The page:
Nearly six months ago, we were all uprooted from our comfortable lives and forayed into an unexpected journey through a long winding tunnel of mixed emotions. It felt as if aeons had passed and that the journey would never seem to end. However, recently there was a glimmer of hope, that sent a wave of happiness among most of my peers. There was a possibility of colleges reopening. The mere idea of that seemed to make our inboxes fill with messages from friends and acquaintances, all excited to go back to the old way of life. But did I want that?
A certain sense of shame crept into me; I was finding myself sad at the prospect of colleges opening soon. Why couldn’t I be just as excited to meet my friends and see the legendary Manipal sunsets once again? While others thought about meeting each other, going back to Bacchus, if not DeeTee, all I could think about was the craziness which would follow us, the rush colleges would be in to finish the syllabus and conduct exams, and the worse of all, the mould on our clothes in our dimly lit rooms ready to welcome us back.
It wasn’t always like this though. Being at home ever since March-end, I have reminisced about all the fun that I had back in Manipal and I had been praying for this very day. However, I don’t think I am ready to be pushed into this new fast-paced situation– the pandemic made me comfortably settle down into a more slow-going, relaxed lifestyle.
Like the majority of the people, when I went back home, I decided to take a small break from my usual routine of academics. I binged incessantly, compensated for the weight loss due to mess food, and did what anyone would for a two-week vacation. I thought I would be able to pull myself back up when the time called for it. Yet the lockdown seemed to extend week by week, and so did my ‘small break’.
I decided enough was enough, I had to regain control back in my life. I wanted to be in my most productive mode just like I usually was before University exams but now sans the exams. Yet, I felt as if I failed on several accounts. What could one do with an endless amount of time in hand and no sense of normalcy? So, I turned to my trusted advisors-my mother and friends. My mother recommended waking up early to get a bright start to the day, but sadly I hit the snooze button way too often and my friends suggested studying via YouTube videos, but I somehow ended up in a random section of the internet, analysing cat videos.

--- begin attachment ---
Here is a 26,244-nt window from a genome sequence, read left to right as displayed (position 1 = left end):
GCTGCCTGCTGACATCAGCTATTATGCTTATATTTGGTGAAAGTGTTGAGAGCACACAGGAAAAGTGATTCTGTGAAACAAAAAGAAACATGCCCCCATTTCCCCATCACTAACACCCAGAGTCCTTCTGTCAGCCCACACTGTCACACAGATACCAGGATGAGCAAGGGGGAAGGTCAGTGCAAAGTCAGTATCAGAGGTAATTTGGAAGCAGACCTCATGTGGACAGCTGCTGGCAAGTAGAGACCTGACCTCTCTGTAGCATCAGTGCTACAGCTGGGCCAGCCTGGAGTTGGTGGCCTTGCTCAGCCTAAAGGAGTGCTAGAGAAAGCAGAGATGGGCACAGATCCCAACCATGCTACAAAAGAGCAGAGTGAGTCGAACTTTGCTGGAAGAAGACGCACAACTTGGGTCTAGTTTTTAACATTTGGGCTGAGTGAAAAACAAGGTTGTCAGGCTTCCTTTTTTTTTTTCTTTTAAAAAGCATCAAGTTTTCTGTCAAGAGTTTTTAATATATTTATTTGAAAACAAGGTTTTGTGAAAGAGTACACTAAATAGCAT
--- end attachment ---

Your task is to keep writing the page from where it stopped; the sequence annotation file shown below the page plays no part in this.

Overthinking about my failed attempts at studying, made me realize the importance of exams. Due to the lockdown, all of us missed out on exams and which initially felt as a boon later began to feel like our bane. This failure of being unable to study made me feel guilty-the guilt of lacking any form of self-control. However, the answer seemed obvious to anyone I spoke to about the same. If you can’t study, you force yourself to. Shut your phone, and give yourself two dedicated hours; yet, it never worked. I couldn’t explain how something so trivial could uproot all the reliability and confidence I had in myself.
After many failed attempts of bringing some sort of structure to my life, I began to justify my actions to myself- “I was taking a break.”, “I would be fine when the time comes.” but would I really?
These confused and inexplicable feelings about going back to college made me feel like a buzzkill. However, I realised it was natural to feel overwhelmed at the uncertainty of it all. The upcoming challenges in the “post-COVID” world were going to be completely new and unprecedented for us all, so I decided to take this uneasiness with a grain of salt ready to go back to Manipal whenever called upon.
Written by Siddharth Dwivedi for MTTN
Edited by Nitya Sai T for MTTN
Featured Image by Dani Pendergast for NPR
Artwork by Murugiah for the Times